Those in public health therefore need to engage with the economic arguments to make progress. Recent research has found that even if their populations are fully vaccinated, advanced economies will bear nearly half of the 9 trillion hit to the global economy if vaccines continue to be hoarded by rich countries. With fractured global supply chains, financial markets experiencing turmoil, and demand side challenges all stunting an economic bounce back, an effective and fair vaccine distribution, as well as pursuing a zero-covid approach offers the most sustainable policy responses to foster growth, promote employment, and help economies build back better. If these arguments can be paired with the moral imperative to save lives and protect the most vulnerable wherever they happen to live, then they stand a greater chance of being enacted by decision makers and accepted by electorates.

In the medium term, governments are looking to rebuild their economies in the post-covid world. There will be significant investment—there has to be. The head of the International Monetary Fund recently advised countries to “spend as much as you can and then spend a little bit more.” As public health professionals we need to advocate for investment in health systems and public health infrastructure, in renewable energy and in education. Investments that not only provide good returns on investment, but also help to foster healthy environments and create sustainable jobs. Economic recovery could be our chance to move in a fairer and greener direction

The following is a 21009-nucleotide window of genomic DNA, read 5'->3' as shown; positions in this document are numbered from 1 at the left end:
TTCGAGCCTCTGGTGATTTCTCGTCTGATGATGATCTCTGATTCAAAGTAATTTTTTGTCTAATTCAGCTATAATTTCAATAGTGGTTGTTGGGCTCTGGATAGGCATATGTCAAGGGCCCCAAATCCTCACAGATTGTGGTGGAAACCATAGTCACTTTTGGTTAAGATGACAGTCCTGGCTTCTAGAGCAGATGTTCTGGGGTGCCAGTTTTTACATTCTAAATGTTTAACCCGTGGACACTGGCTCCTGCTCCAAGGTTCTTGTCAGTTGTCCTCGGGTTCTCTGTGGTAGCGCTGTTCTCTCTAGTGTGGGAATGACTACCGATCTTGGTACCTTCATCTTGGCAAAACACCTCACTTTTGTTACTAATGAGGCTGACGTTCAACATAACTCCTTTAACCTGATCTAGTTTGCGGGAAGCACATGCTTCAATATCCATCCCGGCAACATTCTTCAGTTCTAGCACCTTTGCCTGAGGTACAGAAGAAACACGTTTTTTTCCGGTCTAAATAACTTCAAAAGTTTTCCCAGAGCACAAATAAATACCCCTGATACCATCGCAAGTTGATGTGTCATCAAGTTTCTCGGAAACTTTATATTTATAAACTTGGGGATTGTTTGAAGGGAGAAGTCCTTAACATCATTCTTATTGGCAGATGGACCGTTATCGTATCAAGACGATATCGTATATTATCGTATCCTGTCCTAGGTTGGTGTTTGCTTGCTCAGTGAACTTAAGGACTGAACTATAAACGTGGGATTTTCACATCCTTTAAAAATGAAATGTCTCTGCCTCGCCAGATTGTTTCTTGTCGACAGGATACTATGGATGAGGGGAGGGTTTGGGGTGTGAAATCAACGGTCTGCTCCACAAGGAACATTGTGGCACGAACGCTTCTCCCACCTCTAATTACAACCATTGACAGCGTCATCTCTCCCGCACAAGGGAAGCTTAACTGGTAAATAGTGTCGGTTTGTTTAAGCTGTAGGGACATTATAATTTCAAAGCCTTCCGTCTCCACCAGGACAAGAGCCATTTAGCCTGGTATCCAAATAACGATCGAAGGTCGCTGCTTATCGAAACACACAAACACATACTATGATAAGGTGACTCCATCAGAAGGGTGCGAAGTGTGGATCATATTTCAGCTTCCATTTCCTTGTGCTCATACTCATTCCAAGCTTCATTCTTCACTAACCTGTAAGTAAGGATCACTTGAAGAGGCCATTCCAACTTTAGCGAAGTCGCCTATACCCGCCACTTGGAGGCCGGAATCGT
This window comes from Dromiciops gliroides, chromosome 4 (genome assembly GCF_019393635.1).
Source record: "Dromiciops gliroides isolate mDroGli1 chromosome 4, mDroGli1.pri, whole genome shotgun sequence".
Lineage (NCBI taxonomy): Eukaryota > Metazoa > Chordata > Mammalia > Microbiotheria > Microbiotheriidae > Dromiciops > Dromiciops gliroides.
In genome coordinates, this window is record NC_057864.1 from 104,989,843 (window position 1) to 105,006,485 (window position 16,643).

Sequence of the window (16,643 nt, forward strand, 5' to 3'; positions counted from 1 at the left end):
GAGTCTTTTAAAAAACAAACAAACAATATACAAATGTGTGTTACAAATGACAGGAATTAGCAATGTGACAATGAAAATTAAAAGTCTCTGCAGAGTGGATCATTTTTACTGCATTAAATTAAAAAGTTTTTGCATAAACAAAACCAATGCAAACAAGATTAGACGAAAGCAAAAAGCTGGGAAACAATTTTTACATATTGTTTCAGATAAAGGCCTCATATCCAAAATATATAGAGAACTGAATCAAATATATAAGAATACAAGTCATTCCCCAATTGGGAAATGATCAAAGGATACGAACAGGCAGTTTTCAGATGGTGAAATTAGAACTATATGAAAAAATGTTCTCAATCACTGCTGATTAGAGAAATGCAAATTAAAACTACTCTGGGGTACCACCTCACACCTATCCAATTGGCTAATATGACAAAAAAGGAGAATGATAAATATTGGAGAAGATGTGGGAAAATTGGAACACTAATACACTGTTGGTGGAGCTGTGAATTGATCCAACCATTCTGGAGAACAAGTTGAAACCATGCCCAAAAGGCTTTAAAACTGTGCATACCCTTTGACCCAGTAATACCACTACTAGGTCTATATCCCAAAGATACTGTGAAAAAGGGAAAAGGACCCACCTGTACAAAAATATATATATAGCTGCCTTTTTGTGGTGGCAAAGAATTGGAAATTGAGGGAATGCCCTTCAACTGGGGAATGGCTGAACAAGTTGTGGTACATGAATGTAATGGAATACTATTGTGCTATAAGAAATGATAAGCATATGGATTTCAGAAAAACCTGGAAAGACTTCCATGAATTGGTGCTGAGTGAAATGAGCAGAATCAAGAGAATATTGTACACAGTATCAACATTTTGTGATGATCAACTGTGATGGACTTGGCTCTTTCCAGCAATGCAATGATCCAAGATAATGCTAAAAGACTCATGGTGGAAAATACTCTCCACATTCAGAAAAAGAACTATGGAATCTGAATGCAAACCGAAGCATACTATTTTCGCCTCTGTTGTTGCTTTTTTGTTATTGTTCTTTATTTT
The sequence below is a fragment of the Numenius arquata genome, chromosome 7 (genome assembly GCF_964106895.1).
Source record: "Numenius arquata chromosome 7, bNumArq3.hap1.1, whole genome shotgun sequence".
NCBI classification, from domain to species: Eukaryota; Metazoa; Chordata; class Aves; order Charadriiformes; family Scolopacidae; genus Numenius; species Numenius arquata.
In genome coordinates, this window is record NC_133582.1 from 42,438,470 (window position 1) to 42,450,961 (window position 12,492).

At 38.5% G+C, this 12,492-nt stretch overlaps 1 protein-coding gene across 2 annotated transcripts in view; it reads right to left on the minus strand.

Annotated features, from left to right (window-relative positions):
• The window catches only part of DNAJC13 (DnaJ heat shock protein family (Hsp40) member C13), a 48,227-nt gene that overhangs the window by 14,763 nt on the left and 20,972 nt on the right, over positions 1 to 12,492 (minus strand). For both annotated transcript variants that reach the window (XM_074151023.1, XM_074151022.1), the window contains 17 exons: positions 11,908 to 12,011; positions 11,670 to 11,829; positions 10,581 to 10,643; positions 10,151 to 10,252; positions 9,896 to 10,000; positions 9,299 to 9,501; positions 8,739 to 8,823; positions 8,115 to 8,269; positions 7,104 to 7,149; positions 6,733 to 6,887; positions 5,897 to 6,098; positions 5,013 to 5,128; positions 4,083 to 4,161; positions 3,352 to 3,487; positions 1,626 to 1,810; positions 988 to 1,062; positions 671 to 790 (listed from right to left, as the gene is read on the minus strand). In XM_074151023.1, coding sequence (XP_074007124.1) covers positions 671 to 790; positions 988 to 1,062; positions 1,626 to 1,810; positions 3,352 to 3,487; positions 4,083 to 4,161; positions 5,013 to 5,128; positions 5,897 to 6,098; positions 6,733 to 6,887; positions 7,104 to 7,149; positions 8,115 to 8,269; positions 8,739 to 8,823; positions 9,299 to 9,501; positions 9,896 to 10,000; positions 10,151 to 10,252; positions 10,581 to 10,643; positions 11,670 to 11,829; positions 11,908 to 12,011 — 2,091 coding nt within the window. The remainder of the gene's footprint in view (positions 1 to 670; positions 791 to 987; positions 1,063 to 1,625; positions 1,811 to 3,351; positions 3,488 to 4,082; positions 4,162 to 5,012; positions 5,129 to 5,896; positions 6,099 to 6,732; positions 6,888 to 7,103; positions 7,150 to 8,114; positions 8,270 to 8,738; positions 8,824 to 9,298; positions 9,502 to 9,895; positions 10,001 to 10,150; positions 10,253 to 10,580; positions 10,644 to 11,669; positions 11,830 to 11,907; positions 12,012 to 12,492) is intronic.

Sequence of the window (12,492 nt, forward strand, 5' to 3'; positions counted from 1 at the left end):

Public health is inherently political, practicing it is complex and can be frustrating, especially under the harsh spotlights of social media. But if public health is to inform policy making, not just in relation to health, but to broader social and economic policy, then its practitioners need to embrace new perspectives. An understanding of how power operates in public health is crucial to achieve this—the power to drive forward change is political power. Emerging public health professionals need to explore how they will navigate the political landscape, bridging differing drivers that inevitably create conflict. We need to foster sustained and constructive engagement. If we are to truly make a difference we also need to be bolder, braver, and more determined. Amanda Gorman, American poet and activist, stated it beautifully in her poem

“For there is always light, if only we’re brave enough to see it. If only we’re brave enough to be it.”

James Coughlan: President, European Dental Students’ Association. Twitter: @JamesACoughlan

Laura Haywood: Public health speciality registrar. Twitter: @haywoodLaura1

Magali Collonnaz: Medical resident in Public Health, PhD epidemiology student . Twitter: @m_collonnaz

Competing interests: none declared

Acknowledgements: We would like to thank Professor Martin McKee. We would also like to thank our fellow European region IWG HSS team (in alphabetical order): Roubitha David, Meg McCarty and Meena Tafazzoli.